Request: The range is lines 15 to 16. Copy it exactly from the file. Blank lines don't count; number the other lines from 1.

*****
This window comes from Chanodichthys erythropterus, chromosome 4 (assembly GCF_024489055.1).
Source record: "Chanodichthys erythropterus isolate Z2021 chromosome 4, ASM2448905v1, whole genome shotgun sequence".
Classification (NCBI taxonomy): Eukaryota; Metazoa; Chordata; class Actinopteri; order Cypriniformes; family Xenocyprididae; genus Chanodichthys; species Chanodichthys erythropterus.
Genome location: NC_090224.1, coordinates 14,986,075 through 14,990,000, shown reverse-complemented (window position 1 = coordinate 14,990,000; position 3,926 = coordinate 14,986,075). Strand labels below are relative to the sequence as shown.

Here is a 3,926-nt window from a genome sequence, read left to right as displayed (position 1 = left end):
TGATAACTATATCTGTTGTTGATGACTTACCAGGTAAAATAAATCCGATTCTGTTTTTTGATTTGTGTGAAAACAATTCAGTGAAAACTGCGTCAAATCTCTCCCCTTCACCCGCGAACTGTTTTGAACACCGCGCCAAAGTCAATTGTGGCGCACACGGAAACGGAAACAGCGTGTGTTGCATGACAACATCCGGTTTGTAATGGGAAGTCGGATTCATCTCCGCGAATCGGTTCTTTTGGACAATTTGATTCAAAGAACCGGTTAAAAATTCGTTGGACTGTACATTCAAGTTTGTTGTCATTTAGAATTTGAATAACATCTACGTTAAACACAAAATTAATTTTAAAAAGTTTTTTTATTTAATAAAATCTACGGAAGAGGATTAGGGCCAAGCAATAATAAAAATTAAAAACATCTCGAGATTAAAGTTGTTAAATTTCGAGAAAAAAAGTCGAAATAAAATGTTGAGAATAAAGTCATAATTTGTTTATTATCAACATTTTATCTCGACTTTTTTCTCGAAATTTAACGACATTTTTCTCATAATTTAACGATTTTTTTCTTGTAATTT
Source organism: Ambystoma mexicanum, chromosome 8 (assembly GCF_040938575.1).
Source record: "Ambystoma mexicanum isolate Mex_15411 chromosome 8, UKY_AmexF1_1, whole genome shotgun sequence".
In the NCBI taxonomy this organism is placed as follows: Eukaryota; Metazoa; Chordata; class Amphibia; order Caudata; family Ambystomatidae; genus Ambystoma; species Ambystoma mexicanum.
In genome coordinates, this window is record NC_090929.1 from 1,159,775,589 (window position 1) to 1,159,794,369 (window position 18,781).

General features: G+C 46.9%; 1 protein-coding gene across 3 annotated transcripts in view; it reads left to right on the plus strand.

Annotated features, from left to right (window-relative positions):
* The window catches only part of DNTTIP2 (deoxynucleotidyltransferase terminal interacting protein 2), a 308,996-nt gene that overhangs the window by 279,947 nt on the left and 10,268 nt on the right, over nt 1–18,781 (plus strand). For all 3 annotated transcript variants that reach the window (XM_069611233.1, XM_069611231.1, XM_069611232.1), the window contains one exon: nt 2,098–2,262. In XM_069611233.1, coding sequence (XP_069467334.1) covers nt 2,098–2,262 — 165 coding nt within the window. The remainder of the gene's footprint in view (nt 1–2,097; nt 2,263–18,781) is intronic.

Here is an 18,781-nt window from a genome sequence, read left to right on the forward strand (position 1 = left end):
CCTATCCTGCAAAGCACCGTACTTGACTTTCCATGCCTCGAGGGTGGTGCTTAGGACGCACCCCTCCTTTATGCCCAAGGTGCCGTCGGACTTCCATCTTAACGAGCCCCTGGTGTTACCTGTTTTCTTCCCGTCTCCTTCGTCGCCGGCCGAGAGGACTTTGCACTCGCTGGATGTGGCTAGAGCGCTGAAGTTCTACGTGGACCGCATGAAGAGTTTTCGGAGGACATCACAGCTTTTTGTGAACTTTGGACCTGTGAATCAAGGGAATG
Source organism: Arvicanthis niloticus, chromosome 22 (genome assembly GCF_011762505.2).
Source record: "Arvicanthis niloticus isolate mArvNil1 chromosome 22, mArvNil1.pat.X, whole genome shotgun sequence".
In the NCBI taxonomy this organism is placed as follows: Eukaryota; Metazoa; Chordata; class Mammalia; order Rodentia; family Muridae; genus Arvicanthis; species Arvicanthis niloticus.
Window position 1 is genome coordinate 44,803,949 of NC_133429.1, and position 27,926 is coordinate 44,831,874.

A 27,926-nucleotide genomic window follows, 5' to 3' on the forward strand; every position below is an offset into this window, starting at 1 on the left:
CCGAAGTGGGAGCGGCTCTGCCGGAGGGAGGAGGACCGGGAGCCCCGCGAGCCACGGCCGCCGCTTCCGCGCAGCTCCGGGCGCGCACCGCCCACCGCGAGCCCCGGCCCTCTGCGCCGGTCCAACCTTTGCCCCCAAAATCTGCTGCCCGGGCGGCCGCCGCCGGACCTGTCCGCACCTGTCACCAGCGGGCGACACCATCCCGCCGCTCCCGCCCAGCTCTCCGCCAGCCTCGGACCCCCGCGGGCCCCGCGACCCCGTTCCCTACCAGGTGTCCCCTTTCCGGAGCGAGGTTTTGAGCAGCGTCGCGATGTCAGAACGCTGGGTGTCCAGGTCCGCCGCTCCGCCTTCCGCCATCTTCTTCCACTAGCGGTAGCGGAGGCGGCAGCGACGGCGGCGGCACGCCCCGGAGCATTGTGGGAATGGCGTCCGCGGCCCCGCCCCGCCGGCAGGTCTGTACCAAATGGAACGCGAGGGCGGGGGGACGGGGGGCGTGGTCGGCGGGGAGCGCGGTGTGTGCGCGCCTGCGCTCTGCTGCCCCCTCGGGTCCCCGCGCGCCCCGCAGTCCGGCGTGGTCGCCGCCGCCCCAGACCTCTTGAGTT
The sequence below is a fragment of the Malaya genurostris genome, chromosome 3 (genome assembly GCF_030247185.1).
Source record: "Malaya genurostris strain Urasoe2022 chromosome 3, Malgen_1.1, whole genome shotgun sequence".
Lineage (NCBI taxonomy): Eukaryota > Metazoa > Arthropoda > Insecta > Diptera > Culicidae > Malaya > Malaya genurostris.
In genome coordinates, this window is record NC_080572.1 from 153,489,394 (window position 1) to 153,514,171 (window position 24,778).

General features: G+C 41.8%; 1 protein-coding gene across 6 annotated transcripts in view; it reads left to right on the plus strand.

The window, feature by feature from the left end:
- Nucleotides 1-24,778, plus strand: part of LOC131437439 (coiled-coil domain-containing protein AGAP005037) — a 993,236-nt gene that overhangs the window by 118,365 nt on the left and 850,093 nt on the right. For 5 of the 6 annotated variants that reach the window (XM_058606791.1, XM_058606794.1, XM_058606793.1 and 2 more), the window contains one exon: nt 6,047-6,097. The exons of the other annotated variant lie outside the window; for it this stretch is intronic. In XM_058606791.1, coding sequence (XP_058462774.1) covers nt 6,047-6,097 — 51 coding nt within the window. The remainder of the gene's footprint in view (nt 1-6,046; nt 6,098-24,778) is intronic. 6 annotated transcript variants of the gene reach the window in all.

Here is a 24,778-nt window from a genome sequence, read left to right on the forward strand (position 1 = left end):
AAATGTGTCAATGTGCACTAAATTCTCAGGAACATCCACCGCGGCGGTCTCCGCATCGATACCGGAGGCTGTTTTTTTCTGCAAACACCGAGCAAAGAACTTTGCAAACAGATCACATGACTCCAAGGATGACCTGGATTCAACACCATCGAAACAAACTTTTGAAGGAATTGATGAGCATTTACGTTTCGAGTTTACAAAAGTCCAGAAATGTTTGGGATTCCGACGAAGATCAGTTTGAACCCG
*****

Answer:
CCTATCCTGCAAAGCACCGTACTTGACTTTCCATGCCTCGAGGGTGGTGCTTAGGACGCACCCCTCCTTTATGCCCAAGGTGCCGTCGGACTTCCATCTTAACGAGCCCCTGGTGTTACCTGTTTTCTTCCCGTCTCCTTCGTCGCCGGCCGAGAGGACTTTGCACTCGCTGGATGTGGCTAGAGCGCTGAAGTTCTACGTGGACCGCATGAAGAGTTTTCGGAGGACATCACAGCTTTTTGTGAACTTTGGACCTGTGAATCAAGGGAATG
Source organism: Arvicanthis niloticus, chromosome 22 (genome assembly GCF_011762505.2).